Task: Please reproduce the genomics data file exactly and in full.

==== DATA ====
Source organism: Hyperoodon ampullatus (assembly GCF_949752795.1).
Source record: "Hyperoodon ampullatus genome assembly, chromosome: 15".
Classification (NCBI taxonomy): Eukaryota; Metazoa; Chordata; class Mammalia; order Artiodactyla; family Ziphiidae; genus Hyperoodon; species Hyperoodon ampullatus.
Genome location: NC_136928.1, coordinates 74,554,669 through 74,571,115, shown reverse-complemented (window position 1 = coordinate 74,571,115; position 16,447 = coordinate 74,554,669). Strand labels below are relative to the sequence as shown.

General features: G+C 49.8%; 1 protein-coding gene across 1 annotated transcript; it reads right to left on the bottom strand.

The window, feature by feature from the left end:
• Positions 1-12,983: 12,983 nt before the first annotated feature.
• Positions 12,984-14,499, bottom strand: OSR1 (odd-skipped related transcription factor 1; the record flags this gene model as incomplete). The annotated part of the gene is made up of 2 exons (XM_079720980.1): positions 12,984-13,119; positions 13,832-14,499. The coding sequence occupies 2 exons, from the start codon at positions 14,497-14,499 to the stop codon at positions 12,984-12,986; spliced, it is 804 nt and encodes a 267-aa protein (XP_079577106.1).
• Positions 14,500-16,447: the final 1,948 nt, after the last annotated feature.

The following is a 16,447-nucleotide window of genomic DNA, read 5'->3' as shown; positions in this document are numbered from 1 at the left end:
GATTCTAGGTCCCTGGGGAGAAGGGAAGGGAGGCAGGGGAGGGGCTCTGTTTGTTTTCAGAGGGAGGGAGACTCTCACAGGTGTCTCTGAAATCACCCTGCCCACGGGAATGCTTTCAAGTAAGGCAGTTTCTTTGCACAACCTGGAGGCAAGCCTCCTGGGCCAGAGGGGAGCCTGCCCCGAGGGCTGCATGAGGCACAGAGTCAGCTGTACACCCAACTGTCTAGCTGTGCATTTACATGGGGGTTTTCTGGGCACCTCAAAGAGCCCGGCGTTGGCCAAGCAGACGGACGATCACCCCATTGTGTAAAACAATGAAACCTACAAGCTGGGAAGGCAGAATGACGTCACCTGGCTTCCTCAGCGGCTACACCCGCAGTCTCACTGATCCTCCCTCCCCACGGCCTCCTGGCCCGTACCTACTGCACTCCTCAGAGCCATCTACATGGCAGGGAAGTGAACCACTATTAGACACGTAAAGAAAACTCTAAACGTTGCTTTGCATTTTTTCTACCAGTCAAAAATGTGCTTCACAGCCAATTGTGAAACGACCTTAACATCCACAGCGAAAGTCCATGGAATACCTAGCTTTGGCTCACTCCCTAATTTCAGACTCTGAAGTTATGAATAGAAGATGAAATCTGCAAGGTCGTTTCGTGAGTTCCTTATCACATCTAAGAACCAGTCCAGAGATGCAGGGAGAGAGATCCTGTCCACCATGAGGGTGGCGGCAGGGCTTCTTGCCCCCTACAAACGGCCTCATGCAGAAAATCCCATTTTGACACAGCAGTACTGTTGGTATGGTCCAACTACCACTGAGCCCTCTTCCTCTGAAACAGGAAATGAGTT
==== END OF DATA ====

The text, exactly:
Source organism: Hyperoodon ampullatus (assembly GCF_949752795.1).
Source record: "Hyperoodon ampullatus genome assembly, chromosome: 15".
Classification (NCBI taxonomy): Eukaryota; Metazoa; Chordata; class Mammalia; order Artiodactyla; family Ziphiidae; genus Hyperoodon; species Hyperoodon ampullatus.
Genome location: NC_136928.1, coordinates 74,554,669 through 74,571,115, shown reverse-complemented (window position 1 = coordinate 74,571,115; position 16,447 = coordinate 74,554,669). Strand labels below are relative to the sequence as shown.

General features: G+C 49.8%; 1 protein-coding gene across 1 annotated transcript; it reads right to left on the bottom strand.

The window, feature by feature from the left end:
• Positions 1-12,983: 12,983 nt before the first annotated feature.
• Positions 12,984-14,499, bottom strand: OSR1 (odd-skipped related transcription factor 1; the record flags this gene model as incomplete). The annotated part of the gene is made up of 2 exons (XM_079720980.1): positions 12,984-13,119; positions 13,832-14,499. The coding sequence occupies 2 exons, from the start codon at positions 14,497-14,499 to the stop codon at positions 12,984-12,986; spliced, it is 804 nt and encodes a 267-aa protein (XP_079577106.1).
• Positions 14,500-16,447: the final 1,948 nt, after the last annotated feature.

The following is a 16,447-nucleotide window of genomic DNA, read 5'->3' as shown; positions in this document are numbered from 1 at the left end:
GATTCTAGGTCCCTGGGGAGAAGGGAAGGGAGGCAGGGGAGGGGCTCTGTTTGTTTTCAGAGGGAGGGAGACTCTCACAGGTGTCTCTGAAATCACCCTGCCCACGGGAATGCTTTCAAGTAAGGCAGTTTCTTTGCACAACCTGGAGGCAAGCCTCCTGGGCCAGAGGGGAGCCTGCCCCGAGGGCTGCATGAGGCACAGAGTCAGCTGTACACCCAACTGTCTAGCTGTGCATTTACATGGGGGTTTTCTGGGCACCTCAAAGAGCCCGGCGTTGGCCAAGCAGACGGACGATCACCCCATTGTGTAAAACAATGAAACCTACAAGCTGGGAAGGCAGAATGACGTCACCTGGCTTCCTCAGCGGCTACACCCGCAGTCTCACTGATCCTCCCTCCCCACGGCCTCCTGGCCCGTACCTACTGCACTCCTCAGAGCCATCTACATGGCAGGGAAGTGAACCACTATTAGACACGTAAAGAAAACTCTAAACGTTGCTTTGCATTTTTTCTACCAGTCAAAAATGTGCTTCACAGCCAATTGTGAAACGACCTTAACATCCACAGCGAAAGTCCATGGAATACCTAGCTTTGGCTCACTCCCTAATTTCAGACTCTGAAGTTATGAATAGAAGATGAAATCTGCAAGGTCGTTTCGTGAGTTCCTTATCACATCTAAGAACCAGTCCAGAGATGCAGGGAGAGAGATCCTGTCCACCATGAGGGTGGCGGCAGGGCTTCTTGCCCCCTACAAACGGCCTCATGCAGAAAATCCCATTTTGACACAGCAGTACTGTTGGTATGGTCCAACTACCACTGAGCCCTCTTCCTCTGAAACAGGAAATGAGTT